Basic disks are the default state when a disk is being mounted on a system and they can be read by Windows XP as well as all previous versions of Windows as opposed to dynamic disks. “Disk Management” utility in Microsoft Management Console (MMC) of Windows XP provides every required tool to perform almost all necessary operations on the disks.

The software market is also filled with all kinds of third party utilities that perform the same operations. Moreover, the utility DiskPart.exe which is a Windows XP command line interface, is also used to perform the same tasks. The advantage of DiskPart is that certain operations may be automated by creating batch files. In Windows XP almost all the operations are effective without needing a reboot to the system.

The basics

A basic disk can be used with a single partition, or divided into partitions (or volumes) to obtain a better distribution of data. A disc can contain multiple volumes. It can contain one to four primary partitions. Each partition (or volume) is designated by a drive letter (C: for example). Further more, it can also include one extended partition containing logical drives. In this case, the disc can contain up to 3 partitions (or volumes), primary and extended partition containing up to 32 logical drives within.

Along the lines of the above explanation and the possibilities given for organizing the data, If more than 4 volumes are required then 3 primary partitions along with an extended partition containing logical drives may be needed. Usually the C: drive contains the operating system, the D: drive may contain applications and/or other data.

To begin management volumes with disk management utility, click Start Control Panel / Performance and Maintenance / Administrative Tools / Computer Management. Pull down the tree and select Disk Management Storage. This tool can be accessed by clicking on Start / Right clicking on My Computer and then by selecting Manage from the menu as well.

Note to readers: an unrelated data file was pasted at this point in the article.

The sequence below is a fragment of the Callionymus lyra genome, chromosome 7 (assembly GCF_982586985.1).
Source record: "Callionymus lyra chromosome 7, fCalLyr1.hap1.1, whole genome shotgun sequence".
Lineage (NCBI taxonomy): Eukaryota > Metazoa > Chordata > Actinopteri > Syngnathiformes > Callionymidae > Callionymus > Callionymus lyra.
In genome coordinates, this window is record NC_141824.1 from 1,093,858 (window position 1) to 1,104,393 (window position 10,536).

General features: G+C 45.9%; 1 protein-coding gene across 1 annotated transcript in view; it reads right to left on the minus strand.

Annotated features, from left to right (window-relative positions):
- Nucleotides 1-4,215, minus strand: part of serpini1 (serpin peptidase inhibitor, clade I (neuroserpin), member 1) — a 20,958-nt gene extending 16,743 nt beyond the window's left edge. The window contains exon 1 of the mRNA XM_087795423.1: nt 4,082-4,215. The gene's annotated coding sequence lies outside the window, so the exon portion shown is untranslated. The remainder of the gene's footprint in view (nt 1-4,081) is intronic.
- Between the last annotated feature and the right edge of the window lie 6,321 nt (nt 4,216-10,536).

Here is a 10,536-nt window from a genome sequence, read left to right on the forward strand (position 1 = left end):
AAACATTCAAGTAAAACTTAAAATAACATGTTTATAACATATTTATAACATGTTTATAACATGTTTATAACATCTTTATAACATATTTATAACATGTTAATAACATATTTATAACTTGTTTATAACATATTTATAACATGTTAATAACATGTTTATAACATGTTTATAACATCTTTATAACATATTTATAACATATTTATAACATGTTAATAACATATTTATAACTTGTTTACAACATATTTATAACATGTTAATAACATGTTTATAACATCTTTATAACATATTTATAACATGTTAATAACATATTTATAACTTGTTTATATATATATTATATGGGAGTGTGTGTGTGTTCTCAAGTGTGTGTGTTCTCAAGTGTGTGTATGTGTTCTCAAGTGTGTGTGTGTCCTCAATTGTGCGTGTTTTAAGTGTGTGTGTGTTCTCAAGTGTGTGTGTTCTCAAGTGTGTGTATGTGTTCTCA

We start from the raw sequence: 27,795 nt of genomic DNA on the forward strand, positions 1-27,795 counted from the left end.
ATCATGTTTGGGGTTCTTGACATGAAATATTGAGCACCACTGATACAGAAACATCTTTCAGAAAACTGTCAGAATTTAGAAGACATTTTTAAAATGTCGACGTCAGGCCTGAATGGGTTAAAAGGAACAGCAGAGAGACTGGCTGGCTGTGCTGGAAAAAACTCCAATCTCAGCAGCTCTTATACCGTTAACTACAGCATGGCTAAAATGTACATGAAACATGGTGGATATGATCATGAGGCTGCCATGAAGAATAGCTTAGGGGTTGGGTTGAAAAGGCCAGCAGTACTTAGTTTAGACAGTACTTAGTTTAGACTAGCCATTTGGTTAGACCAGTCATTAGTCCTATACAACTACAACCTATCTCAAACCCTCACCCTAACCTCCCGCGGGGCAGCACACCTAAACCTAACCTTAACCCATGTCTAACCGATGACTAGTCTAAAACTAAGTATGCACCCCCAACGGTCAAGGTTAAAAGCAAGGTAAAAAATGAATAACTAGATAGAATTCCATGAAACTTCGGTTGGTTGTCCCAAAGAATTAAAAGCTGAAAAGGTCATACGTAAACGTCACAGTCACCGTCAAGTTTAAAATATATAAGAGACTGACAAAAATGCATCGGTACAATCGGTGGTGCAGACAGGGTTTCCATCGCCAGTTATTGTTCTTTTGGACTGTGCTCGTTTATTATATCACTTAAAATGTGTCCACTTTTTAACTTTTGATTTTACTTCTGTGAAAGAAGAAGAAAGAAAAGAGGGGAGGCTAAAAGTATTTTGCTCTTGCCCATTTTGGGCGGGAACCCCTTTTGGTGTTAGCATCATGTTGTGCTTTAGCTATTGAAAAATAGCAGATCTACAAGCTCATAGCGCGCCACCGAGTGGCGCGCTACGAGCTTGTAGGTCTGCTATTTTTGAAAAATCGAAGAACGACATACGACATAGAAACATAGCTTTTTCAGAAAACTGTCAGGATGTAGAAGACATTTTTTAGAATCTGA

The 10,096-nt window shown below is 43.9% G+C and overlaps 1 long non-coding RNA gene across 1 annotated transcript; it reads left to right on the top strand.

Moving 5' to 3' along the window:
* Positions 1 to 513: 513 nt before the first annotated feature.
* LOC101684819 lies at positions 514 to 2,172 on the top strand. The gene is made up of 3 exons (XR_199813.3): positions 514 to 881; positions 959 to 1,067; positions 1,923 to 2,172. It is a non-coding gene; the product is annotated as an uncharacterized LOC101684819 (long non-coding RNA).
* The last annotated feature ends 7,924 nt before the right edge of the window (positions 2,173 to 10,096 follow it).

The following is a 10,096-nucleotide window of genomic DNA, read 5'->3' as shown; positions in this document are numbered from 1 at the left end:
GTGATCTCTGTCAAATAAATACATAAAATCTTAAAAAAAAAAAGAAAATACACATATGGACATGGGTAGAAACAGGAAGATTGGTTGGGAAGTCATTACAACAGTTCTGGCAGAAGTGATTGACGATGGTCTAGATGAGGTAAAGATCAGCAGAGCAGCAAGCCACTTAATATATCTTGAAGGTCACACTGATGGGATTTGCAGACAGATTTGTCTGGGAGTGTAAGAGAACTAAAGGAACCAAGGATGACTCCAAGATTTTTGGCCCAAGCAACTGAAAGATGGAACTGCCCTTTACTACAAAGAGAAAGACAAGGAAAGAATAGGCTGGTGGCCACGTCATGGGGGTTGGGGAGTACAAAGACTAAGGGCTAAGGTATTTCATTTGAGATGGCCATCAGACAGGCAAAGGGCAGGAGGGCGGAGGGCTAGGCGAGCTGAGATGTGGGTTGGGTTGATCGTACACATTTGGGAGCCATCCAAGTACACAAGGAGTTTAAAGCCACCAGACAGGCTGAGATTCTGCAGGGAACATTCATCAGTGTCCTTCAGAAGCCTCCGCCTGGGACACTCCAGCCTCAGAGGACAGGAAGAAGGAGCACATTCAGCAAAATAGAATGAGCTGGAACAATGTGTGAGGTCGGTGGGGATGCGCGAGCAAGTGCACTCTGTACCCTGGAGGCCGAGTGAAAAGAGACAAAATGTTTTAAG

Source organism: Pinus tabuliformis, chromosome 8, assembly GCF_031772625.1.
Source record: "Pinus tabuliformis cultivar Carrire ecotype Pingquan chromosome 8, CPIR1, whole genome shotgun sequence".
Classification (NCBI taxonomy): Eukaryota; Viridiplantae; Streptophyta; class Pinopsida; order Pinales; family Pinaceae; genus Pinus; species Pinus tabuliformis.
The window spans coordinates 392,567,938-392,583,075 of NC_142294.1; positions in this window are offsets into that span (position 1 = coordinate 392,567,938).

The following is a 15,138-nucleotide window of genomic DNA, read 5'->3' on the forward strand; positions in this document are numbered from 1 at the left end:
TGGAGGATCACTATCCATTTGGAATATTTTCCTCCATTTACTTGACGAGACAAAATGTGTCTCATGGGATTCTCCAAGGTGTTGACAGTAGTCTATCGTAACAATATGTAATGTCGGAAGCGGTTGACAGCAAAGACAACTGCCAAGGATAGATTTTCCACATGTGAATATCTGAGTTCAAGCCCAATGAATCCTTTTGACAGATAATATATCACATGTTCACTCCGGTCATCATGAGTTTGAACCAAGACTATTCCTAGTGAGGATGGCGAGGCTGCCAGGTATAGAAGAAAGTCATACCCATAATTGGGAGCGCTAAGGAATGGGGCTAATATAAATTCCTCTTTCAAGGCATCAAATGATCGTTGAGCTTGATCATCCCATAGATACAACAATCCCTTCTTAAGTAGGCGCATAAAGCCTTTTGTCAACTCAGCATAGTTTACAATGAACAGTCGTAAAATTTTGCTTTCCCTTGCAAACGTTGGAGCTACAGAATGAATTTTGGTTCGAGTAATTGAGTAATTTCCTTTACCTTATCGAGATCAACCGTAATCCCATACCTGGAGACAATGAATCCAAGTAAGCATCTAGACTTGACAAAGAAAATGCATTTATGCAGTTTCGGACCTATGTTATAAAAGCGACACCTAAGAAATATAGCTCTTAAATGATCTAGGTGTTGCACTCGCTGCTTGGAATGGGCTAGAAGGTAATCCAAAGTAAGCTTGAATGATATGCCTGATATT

New hard disk installation?

When a new hard disk is being installed on the machine it is automatically recognized by Windows XP in the startup phase. If the only drive of the machine was “C” and there is a CD-ROM “D”, upon opening Windows Explorer, the new disk would be assigned with the first available letter “E”. However, it is absolutely possible to assign another letter for the new disk.

Knowing how to delete partitions or logical drives is as important knowledge as it is to know how to create them. Its just a simple process of right clicking on the volume that needs to be deleted, selecting delete from the menu and confirming to a diaglog box to actually initiate the deletion. But there are few important facts around deleting partitions.

For one, when a volume is being deleted all the data within gets deleted. System partitions, boot volume or the volume that includes active paging file cannot be deleted. With regard to extended partitions, it cannot be deleted unless the partition is empty. However all the logical drives within the extended partition has to be deleted first, in order to be able to delete the extended partition.

Disk management is important yet basic knowledge that every computer user is ought to have. However its a type of knowledge that is worst learned through experience, because of the crucial yet gigantic adjustments the disk management utility of Windows XP can make to a system.